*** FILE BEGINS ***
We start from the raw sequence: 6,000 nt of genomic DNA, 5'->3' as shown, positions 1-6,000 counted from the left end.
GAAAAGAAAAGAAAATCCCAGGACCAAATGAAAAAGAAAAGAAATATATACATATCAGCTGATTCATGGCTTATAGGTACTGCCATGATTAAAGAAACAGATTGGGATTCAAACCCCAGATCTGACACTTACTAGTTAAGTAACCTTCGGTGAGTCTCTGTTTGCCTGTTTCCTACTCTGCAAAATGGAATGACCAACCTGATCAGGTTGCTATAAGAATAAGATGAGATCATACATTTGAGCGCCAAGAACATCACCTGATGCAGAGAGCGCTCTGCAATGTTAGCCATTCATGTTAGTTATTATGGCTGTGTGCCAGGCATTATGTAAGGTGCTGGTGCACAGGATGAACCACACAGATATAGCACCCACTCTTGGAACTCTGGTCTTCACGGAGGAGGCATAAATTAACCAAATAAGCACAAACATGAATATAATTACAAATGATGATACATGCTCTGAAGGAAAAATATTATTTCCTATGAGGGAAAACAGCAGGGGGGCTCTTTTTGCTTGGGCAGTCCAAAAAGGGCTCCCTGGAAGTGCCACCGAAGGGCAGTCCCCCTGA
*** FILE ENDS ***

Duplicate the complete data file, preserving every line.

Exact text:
We start from the raw sequence: 6,000 nt of genomic DNA, 5'->3' as shown, positions 1-6,000 counted from the left end.
GAAAAGAAAAGAAAATCCCAGGACCAAATGAAAAAGAAAAGAAATATATACATATCAGCTGATTCATGGCTTATAGGTACTGCCATGATTAAAGAAACAGATTGGGATTCAAACCCCAGATCTGACACTTACTAGTTAAGTAACCTTCGGTGAGTCTCTGTTTGCCTGTTTCCTACTCTGCAAAATGGAATGACCAACCTGATCAGGTTGCTATAAGAATAAGATGAGATCATACATTTGAGCGCCAAGAACATCACCTGATGCAGAGAGCGCTCTGCAATGTTAGCCATTCATGTTAGTTATTATGGCTGTGTGCCAGGCATTATGTAAGGTGCTGGTGCACAGGATGAACCACACAGATATAGCACCCACTCTTGGAACTCTGGTCTTCACGGAGGAGGCATAAATTAACCAAATAAGCACAAACATGAATATAATTACAAATGATGATACATGCTCTGAAGGAAAAATATTATTTCCTATGAGGGAAAACAGCAGGGGGGCTCTTTTTGCTTGGGCAGTCCAAAAAGGGCTCCCTGGAAGTGCCACCGAAGGGCAGTCCCCCTGA